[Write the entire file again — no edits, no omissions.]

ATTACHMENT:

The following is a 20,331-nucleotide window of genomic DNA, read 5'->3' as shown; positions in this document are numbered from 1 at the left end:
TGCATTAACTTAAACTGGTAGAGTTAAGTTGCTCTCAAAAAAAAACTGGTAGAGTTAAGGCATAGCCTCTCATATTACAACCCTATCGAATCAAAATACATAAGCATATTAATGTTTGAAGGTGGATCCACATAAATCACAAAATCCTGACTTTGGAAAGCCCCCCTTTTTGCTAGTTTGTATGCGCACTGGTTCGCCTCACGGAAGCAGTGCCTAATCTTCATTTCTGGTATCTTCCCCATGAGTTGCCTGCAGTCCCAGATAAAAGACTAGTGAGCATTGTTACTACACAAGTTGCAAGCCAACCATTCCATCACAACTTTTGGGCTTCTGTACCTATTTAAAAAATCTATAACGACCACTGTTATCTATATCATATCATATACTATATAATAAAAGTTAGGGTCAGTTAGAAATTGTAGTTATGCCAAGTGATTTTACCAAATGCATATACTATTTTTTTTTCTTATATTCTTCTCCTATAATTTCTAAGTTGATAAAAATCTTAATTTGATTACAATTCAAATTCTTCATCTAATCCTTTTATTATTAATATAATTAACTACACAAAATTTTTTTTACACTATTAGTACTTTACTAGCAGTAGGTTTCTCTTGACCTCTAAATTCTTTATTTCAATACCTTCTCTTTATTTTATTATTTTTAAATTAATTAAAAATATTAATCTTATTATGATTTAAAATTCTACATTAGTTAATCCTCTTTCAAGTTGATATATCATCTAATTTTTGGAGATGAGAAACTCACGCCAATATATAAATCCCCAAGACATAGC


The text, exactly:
The following is a 20,331-nucleotide window of genomic DNA, read 5'->3' as shown; positions in this document are numbered from 1 at the left end:
TGCATTAACTTAAACTGGTAGAGTTAAGTTGCTCTCAAAAAAAAACTGGTAGAGTTAAGGCATAGCCTCTCATATTACAACCCTATCGAATCAAAATACATAAGCATATTAATGTTTGAAGGTGGATCCACATAAATCACAAAATCCTGACTTTGGAAAGCCCCCCTTTTTGCTAGTTTGTATGCGCACTGGTTCGCCTCACGGAAGCAGTGCCTAATCTTCATTTCTGGTATCTTCCCCATGAGTTGCCTGCAGTCCCAGATAAAAGACTAGTGAGCATTGTTACTACACAAGTTGCAAGCCAACCATTCCATCACAACTTTTGGGCTTCTGTACCTATTTAAAAAATCTATAACGACCACTGTTATCTATATCATATCATATACTATATAATAAAAGTTAGGGTCAGTTAGAAATTGTAGTTATGCCAAGTGATTTTACCAAATGCATATACTATTTTTTTTTCTTATATTCTTCTCCTATAATTTCTAAGTTGATAAAAATCTTAATTTGATTACAATTCAAATTCTTCATCTAATCCTTTTATTATTAATATAATTAACTACACAAAATTTTTTTTACACTATTAGTACTTTACTAGCAGTAGGTTTCTCTTGACCTCTAAATTCTTTATTTCAATACCTTCTCTTTATTTTATTATTTTTAAATTAATTAAAAATATTAATCTTATTATGATTTAAAATTCTACATTAGTTAATCCTCTTTCAAGTTGATATATCATCTAATTTTTGGAGATGAGAAACTCACGCCAATATATAAATCCCCAAGACATAGC